History may not always repeat itself, but sometimes it raises enough eyebrows to spark a social outcry. Since the dotcom and housing bubbles of yesteryear, investors have been on the lookout for the next financial meltdown, with little success. Finding bubbles is easier said than done and often only realized in hindsight. As the last six years have shown us, asset prices can defy criticism longer than we think. However, one area of the stock market may be sending us a warning message.
Social media names don’t look so friendly all of a sudden. This earnings season, companies like Twitter and LinkedIn are reminding investors that valuations still matter. Twitter’s quarterly revenue fell $21 million short of Wall Street’s estimate, while user growth was unimpressive. Shares crashed 18% after the disappointing news and look set to nurse broken wings for the rest of the year as management implements new advertising products. LinkedIn shares plunged by almost the same amount after lowering its full-year guidance on revenue and earnings. Even Facebook, the belle of the ball, missed revenue estimates for the first time since becoming a public company.
Conveniently, social media outcasts may be the wake up call investors need. Some prominent investors already believe another tech bubble is upon us. David Einhorn, president and founder of Greenlight Capital, explained last year how he views the current bubble as an “echo of the previous tech bubble,” but with fewer large-cap companies participating in the fun and much less public enthusiasm. A certain group of “cool kids” like Athenahealth and Amazon are prime candidates where conventional valuation methods are rejected, for now.
Mark Cuban, billionaire tech mogul and Shark Tank investor, sees a tech bubble that lacks the liquidity of its predecessor:
“In a bubble there is always someone with a ‘great’ idea pitching an investor the dream of a billion dollar payout with a comparison to an existing success story. In the tech bubble it was Broadcast.com, AOL, Netscape, etc. Today its, Uber, Twitter, Facebook, etc. To the investor, it’s the hope of a huge payout. But there is one critical difference. Back then the companies the general public was investing in were public companies. They may have been horrible companies, but being public meant that investors had liquidity to sell their stocks. The bubble today comes from private investors who are investing in apps and small tech companies.”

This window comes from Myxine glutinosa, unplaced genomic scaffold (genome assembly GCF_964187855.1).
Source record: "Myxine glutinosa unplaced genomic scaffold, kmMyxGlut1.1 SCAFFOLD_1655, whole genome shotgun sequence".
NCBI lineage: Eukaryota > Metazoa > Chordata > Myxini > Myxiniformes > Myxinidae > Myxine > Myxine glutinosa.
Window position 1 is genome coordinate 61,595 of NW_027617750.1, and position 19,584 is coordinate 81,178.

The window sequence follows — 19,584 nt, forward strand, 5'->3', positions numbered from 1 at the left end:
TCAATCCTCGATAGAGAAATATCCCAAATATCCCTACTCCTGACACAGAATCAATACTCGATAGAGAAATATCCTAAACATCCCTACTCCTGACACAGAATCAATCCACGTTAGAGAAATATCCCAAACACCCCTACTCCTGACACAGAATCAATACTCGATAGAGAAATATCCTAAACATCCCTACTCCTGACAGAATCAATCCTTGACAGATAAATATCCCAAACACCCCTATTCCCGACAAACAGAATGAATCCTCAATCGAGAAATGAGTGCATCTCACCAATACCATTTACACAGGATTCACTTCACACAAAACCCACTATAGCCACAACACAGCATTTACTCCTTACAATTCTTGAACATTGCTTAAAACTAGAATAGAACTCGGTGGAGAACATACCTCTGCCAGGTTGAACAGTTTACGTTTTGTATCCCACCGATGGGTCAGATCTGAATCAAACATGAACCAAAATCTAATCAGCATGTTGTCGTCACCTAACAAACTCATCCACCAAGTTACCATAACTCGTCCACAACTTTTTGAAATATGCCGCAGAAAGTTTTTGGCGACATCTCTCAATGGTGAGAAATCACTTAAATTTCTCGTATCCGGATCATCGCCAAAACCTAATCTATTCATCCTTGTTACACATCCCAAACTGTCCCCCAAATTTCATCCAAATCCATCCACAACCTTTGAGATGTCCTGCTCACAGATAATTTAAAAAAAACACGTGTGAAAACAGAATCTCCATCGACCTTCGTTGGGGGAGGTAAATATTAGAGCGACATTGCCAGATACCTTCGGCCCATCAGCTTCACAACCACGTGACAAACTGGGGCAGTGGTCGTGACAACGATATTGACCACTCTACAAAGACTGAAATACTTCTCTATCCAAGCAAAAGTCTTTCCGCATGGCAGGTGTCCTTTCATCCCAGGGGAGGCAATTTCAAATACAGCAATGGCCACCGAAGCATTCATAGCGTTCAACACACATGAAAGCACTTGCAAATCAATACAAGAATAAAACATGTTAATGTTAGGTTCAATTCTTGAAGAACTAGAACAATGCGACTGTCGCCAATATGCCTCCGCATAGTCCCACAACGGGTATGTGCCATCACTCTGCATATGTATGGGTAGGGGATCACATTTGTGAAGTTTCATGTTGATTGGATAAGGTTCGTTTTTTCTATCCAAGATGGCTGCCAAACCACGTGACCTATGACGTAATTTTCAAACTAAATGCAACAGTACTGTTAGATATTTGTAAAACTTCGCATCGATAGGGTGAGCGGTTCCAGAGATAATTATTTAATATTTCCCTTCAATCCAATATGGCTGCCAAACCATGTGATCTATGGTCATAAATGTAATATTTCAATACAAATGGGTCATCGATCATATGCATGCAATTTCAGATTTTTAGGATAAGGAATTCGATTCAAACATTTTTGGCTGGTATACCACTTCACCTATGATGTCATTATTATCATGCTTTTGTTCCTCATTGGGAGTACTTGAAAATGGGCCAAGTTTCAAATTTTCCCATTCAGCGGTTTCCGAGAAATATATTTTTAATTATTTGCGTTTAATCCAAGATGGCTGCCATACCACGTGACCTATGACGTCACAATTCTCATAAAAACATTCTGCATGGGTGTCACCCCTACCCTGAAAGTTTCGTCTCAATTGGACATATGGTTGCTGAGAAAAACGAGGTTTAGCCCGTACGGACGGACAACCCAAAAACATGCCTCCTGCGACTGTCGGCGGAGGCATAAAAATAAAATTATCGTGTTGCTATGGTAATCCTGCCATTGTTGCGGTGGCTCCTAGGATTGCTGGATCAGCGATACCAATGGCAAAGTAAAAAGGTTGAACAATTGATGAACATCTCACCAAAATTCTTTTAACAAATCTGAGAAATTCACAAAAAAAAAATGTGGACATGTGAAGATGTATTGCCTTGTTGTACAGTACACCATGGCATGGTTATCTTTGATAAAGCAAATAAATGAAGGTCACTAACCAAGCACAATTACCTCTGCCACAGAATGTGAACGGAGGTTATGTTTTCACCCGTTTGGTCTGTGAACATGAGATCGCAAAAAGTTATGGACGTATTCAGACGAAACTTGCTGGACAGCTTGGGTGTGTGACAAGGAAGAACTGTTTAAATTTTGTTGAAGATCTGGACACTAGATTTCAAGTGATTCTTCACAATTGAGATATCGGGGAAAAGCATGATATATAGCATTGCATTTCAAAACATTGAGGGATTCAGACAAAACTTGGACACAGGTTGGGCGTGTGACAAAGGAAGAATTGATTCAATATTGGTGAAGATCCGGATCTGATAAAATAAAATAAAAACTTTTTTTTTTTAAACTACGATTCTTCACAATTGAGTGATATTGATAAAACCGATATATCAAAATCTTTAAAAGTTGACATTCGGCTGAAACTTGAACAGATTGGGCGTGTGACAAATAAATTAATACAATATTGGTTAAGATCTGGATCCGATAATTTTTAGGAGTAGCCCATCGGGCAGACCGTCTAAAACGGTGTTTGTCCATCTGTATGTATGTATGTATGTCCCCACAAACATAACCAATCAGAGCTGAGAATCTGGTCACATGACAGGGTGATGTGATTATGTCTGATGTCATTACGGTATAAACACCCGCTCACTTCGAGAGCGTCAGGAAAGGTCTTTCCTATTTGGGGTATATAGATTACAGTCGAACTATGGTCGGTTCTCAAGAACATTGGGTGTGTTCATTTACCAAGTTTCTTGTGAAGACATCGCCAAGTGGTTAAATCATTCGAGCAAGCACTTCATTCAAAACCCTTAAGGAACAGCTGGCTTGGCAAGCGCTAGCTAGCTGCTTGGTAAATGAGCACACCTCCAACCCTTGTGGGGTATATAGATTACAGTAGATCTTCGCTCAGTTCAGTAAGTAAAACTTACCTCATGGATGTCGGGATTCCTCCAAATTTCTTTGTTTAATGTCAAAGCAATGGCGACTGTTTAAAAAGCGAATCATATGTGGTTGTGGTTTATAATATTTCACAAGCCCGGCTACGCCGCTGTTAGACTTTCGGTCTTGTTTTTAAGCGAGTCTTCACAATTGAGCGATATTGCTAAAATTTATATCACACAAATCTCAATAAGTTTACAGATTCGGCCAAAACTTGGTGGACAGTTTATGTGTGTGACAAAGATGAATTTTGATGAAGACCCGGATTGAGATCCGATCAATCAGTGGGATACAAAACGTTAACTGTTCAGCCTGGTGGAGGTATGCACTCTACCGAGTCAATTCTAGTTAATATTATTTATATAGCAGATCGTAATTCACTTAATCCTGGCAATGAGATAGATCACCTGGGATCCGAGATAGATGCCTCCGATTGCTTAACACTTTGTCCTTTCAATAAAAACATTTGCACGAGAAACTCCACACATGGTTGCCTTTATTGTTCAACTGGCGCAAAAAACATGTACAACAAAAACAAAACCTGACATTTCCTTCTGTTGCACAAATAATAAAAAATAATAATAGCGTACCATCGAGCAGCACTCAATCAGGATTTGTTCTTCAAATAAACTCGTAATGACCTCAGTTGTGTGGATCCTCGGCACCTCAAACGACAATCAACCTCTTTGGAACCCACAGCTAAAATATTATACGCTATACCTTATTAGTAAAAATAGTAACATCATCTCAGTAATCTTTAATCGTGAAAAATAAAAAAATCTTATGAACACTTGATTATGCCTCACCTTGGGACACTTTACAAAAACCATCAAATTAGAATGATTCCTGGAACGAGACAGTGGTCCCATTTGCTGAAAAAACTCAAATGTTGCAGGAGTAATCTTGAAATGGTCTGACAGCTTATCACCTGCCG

Look no further than Silicon Valley and its surrounding area to find ground zero. An influx of affluent techies have virtually demolished any chances of decent-priced housing. The National Association of Realtors reports the median price of an existing single-family home in San Jose is $900,000, making it the most expensive housing market in the country. San Francisco ranks second at $748,300. California is obviously not known for its affordable housing, but as the chart above from Zillow shows, the median sale price on all homes in San Francisco now dwarfs anything seen during the housing bubble, with a pronounced spike currently taking place.
Will social media soon pop a bubble in Silicon Valley if there is indeed one? Probably not. Mr. Market can have a short memory. One impressive quarter can turn around Internet names like Twitter or Amazon overnight. In fact, Amazon is already up 50% from its recent low made in January. When revenue or earnings are not enough to rekindle animal spirits, buyout deals from companies flush with credit thanks to low interest rates can keep the music playing. For example, Yelp shares recently plummeted 23% in a single day after announcing disappointing quarterly revenue, but recouped most of the losses in about a week after buyout rumors hit headlines. AOL, infamously known for dial-up connections and free trial discs during the previous tech bubble, is being acquired by Verizon for $4.4 billion.
One thing is certain: When the music eventually stops, hearing about it on social media will be too late for comfort.
Follow Eric on Twitter @Mr_Eric_WSCS